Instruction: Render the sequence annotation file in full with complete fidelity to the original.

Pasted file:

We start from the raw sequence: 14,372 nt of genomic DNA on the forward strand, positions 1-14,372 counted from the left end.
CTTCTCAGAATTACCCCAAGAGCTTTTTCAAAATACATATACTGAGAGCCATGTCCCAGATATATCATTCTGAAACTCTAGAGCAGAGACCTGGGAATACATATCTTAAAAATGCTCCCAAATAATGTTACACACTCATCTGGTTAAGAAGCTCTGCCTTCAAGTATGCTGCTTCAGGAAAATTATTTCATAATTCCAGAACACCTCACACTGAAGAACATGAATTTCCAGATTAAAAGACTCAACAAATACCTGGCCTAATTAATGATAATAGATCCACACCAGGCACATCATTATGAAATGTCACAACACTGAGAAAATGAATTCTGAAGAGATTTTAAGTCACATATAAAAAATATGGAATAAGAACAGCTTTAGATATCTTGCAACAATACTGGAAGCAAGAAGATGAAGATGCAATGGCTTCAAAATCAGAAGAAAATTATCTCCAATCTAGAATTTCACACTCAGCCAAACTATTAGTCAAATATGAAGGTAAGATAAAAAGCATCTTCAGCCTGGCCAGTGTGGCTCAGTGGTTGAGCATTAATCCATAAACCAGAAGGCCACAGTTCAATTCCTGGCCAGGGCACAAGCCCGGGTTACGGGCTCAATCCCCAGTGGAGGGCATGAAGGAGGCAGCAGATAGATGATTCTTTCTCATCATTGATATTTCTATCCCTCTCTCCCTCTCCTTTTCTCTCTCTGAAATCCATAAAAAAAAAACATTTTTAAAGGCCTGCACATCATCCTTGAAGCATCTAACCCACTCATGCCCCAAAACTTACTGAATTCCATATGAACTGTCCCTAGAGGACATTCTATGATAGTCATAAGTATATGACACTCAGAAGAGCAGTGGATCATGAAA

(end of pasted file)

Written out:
We start from the raw sequence: 14,372 nt of genomic DNA on the forward strand, positions 1-14,372 counted from the left end.
CTTCTCAGAATTACCCCAAGAGCTTTTTCAAAATACATATACTGAGAGCCATGTCCCAGATATATCATTCTGAAACTCTAGAGCAGAGACCTGGGAATACATATCTTAAAAATGCTCCCAAATAATGTTACACACTCATCTGGTTAAGAAGCTCTGCCTTCAAGTATGCTGCTTCAGGAAAATTATTTCATAATTCCAGAACACCTCACACTGAAGAACATGAATTTCCAGATTAAAAGACTCAACAAATACCTGGCCTAATTAATGATAATAGATCCACACCAGGCACATCATTATGAAATGTCACAACACTGAGAAAATGAATTCTGAAGAGATTTTAAGTCACATATAAAAAATATGGAATAAGAACAGCTTTAGATATCTTGCAACAATACTGGAAGCAAGAAGATGAAGATGCAATGGCTTCAAAATCAGAAGAAAATTATCTCCAATCTAGAATTTCACACTCAGCCAAACTATTAGTCAAATATGAAGGTAAGATAAAAAGCATCTTCAGCCTGGCCAGTGTGGCTCAGTGGTTGAGCATTAATCCATAAACCAGAAGGCCACAGTTCAATTCCTGGCCAGGGCACAAGCCCGGGTTACGGGCTCAATCCCCAGTGGAGGGCATGAAGGAGGCAGCAGATAGATGATTCTTTCTCATCATTGATATTTCTATCCCTCTCTCCCTCTCCTTTTCTCTCTCTGAAATCCATAAAAAAAAAACATTTTTAAAGGCCTGCACATCATCCTTGAAGCATCTAACCCACTCATGCCCCAAAACTTACTGAATTCCATATGAACTGTCCCTAGAGGACATTCTATGATAGTCATAAGTATATGACACTCAGAAGAGCAGTGGATCATGAAA